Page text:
Ask an Expert: Screening tests for lung cancer

Q: "I have smoked in the past; is there any testing that I can have to screen for lung cancer?"

Answer from John R. Handy, Jr., M.D., co-director of Providence Thoracic Oncology Program and director of Providence Thoracic Surgery Program

Some initial studies have shown that newly developing lung cancers may be seen on low-dose spiral CT scans before physical symptoms are present. These CT scans are more sensitive than a chest X-ray for detecting small tumors in the lung. The people who participated in these studies all were at least 55 years old, had smoked at least 20 cigarettes daily for at least 10 years, and had no other signs of cancer.

We need more time to see whether spiral CT scans are good screening tools for detecting lung cancer. There is hope that these scans will help us find lung cancers at an earlier stage, leading to a better chance of survival; however, we do not yet have evidence that this will be true.

CT scans do have two drawbacks:

1.    About 20 percent of people who have spiral CT screening will have nodules detected that require further evaluation, but only 2 percent will have early cancers diagnosed. This means that 90 percent of the people who are found to have an abnormality on screening will need to undergo potentially expensive and uncomfortable testing for something that turns out not to be cancer.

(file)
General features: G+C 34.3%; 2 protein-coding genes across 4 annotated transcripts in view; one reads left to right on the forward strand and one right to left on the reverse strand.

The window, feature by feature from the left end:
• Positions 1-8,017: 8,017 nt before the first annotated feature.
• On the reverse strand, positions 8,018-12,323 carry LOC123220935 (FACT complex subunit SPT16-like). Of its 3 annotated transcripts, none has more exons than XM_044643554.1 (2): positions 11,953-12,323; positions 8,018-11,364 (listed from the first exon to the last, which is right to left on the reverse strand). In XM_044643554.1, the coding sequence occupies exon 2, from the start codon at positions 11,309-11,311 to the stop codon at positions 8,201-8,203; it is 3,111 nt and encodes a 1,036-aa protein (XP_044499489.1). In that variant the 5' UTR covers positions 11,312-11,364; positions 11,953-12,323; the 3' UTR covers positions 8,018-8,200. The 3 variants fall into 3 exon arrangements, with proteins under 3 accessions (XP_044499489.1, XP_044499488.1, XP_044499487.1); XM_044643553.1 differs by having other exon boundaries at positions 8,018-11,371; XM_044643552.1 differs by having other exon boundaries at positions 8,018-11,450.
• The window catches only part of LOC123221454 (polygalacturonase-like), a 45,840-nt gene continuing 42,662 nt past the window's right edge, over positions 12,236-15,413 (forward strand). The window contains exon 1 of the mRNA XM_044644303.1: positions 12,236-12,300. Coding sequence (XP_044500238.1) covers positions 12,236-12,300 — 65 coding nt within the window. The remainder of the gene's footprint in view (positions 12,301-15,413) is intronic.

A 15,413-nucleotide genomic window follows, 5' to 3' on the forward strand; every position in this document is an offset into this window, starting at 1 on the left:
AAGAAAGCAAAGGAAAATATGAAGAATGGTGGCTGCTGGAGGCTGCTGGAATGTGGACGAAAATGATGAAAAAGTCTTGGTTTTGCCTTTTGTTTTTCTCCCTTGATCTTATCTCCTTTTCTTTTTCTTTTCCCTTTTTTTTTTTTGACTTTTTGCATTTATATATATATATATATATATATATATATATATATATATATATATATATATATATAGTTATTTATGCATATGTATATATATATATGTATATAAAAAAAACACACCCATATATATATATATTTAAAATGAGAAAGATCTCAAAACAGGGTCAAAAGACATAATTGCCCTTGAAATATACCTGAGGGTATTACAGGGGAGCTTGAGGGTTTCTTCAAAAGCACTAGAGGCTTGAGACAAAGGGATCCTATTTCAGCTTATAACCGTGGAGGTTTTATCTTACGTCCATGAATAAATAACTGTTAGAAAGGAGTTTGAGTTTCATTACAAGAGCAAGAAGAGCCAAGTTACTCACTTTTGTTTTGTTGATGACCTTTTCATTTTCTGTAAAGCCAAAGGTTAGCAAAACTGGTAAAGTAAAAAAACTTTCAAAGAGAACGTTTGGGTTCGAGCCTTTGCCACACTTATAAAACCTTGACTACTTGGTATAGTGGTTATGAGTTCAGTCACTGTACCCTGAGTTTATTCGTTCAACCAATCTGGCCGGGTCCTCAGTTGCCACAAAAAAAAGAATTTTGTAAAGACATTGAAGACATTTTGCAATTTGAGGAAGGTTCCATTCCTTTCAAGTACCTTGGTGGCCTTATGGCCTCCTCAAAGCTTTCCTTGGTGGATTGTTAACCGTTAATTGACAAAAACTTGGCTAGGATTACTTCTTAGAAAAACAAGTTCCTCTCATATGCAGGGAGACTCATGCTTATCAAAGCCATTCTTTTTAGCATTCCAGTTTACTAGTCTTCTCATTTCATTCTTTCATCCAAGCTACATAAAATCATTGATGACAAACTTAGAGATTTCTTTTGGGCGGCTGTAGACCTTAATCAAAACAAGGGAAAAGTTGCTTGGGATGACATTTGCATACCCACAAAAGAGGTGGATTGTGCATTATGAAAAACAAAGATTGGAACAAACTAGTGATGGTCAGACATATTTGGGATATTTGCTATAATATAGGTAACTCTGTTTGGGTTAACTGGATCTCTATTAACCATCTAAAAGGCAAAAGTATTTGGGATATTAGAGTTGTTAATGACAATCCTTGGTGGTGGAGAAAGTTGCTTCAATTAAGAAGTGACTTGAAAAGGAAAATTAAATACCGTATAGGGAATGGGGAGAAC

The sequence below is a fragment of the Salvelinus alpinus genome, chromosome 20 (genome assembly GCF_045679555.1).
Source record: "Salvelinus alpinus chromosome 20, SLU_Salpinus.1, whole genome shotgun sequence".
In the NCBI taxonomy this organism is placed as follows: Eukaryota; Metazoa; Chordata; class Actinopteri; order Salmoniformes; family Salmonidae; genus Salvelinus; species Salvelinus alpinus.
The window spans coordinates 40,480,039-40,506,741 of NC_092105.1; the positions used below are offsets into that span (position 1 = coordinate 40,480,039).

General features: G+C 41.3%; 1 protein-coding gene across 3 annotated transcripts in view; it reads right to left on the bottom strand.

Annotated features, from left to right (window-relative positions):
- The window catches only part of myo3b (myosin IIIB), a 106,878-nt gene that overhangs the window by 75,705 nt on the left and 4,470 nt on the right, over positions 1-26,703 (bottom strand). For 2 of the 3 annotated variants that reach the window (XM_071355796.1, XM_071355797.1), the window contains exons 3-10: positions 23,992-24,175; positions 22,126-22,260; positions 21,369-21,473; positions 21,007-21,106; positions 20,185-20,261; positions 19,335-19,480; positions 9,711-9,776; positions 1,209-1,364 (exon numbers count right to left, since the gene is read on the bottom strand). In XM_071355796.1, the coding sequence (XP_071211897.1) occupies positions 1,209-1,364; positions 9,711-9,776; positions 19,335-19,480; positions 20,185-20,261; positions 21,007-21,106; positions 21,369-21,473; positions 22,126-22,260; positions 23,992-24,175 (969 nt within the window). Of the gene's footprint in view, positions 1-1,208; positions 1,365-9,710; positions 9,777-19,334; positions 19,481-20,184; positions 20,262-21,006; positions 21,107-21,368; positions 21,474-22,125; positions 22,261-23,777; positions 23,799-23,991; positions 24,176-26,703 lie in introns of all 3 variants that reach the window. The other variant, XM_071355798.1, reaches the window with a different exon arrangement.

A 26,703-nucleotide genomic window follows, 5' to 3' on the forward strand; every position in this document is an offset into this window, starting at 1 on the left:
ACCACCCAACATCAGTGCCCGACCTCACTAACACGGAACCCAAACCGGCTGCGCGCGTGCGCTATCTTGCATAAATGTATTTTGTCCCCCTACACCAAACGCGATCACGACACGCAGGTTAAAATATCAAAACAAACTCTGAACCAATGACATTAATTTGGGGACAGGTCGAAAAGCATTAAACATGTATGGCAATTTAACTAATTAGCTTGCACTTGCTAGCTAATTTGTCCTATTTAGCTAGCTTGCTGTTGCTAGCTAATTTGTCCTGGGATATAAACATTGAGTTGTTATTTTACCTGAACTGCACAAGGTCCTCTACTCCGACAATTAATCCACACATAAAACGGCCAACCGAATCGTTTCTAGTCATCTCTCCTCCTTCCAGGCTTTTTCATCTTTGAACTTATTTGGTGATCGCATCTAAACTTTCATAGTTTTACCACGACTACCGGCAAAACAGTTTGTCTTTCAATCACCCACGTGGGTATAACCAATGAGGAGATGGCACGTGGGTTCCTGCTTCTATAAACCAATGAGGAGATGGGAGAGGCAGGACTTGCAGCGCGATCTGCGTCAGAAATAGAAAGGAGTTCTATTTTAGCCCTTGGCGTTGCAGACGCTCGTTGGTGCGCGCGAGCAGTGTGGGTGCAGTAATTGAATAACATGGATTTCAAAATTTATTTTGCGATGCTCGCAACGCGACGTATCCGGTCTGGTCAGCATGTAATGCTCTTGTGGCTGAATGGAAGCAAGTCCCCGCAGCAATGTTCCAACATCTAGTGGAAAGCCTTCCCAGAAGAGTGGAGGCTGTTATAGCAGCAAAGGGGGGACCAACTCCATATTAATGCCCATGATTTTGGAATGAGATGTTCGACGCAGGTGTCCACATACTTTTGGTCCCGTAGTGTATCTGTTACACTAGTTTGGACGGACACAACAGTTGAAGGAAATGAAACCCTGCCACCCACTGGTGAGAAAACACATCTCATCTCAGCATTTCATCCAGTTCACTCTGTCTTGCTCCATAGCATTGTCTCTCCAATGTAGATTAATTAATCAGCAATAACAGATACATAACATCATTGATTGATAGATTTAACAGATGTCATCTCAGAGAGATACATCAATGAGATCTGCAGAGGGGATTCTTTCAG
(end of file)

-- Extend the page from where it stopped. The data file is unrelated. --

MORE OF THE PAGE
2.    Patients may have to have nodules followed for up to two years with repeated testing before cancer can be safely ruled out. This period of time can be associated with significant worry and sometimes complications from testing for people who are more likely to have a benign nodule than a cancer.

For those who are interested in having a low-dose spiral CT scan to screen for lung cancer — I recommend talking with your doctor to see if this is a good idea for you. This test is offered by Providence Diagnostic Imaging at many of our locations. This exam is usually not covered by insurance and costs about $350.00.

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